Oooh. That’s a difficult one. We as humans can make time for anything we really like to do. And, because I am a mother of 3 and am sort of a social human, my process for creating probably starts happening during these chaotic sometimes mundane times. I’d like to think that having children and being at home/studio is a beautiful and ugly habitat for my creativity to flower. Once I am in my studio, I really have to almost prepare myself for a work out. I get some music going, or podcasts, I tidy my studio and start going at it as quickly as possible. Creating colours and getting messy even minutes after I’ve tidied. Most paintings take a few months. I usually bring my paintings into our living spaces, so while we are eating or watching TV, I look at my progress and decide from there what I need to do next.

Rubeena Ratcliffe, layered and textured abstract painting, 48 x 36 inches

But Nobody Knows, acrylic on canvas, 48″ x 36″

Has your work always taken on the style it currently embodies? 

Yes, I think it does. Subconsciously speaking. I find myself becoming more private as a person, art being my voice. The work reflects my interest in the spiritual, something higher than ourselves. Though my life is mostly devoted to my three children, I’ve found that I can communicate to others through my art. The four new paintings on exhibit all follow the same approach: a refined use of colour and spiritual aspects, both philosophical and pictorial. The titles are taken from children’s books and the collection is titled ‘Blub Bluuub Bluuuuuuub’.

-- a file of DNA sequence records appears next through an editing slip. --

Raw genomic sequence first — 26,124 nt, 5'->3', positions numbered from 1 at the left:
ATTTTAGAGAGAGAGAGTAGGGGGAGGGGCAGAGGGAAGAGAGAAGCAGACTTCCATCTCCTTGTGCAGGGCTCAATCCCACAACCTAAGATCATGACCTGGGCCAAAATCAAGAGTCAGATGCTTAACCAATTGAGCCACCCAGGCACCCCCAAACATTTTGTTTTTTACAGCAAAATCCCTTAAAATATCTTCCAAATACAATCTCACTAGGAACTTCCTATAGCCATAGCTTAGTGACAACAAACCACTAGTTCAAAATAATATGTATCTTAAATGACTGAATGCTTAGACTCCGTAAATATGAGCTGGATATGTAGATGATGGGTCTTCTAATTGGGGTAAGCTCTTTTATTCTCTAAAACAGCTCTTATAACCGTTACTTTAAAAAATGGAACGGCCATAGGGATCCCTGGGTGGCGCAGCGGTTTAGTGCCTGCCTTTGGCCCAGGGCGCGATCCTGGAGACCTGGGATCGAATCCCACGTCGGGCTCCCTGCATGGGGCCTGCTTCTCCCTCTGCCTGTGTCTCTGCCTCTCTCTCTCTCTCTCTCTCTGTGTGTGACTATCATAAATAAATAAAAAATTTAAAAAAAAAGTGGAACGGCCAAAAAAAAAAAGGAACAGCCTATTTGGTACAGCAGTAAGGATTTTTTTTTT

What is your favourite museum or gallery that you’ve visited? 

I’d say the galleries in Amsterdam are pretty spectacular. Rijksmuseum Amsterdam was one of my favourites, a popular one, but one that I would visit by myself almost every week. I studied 16th century art and loved the stories behind the paintings. I also really loved this other gallery in Amsterdam called Droog (meaning dry in Dutch). It was fresh and small. I loved the quirky shows, the shops and the food.

If you could live with just one work of art, what would it be? 

It would be anything Helen Frankenthaler. She was a brilliant and interesting person. I loved her eye and how she composed her canvas with stains.

What has been the highlight of your career so far?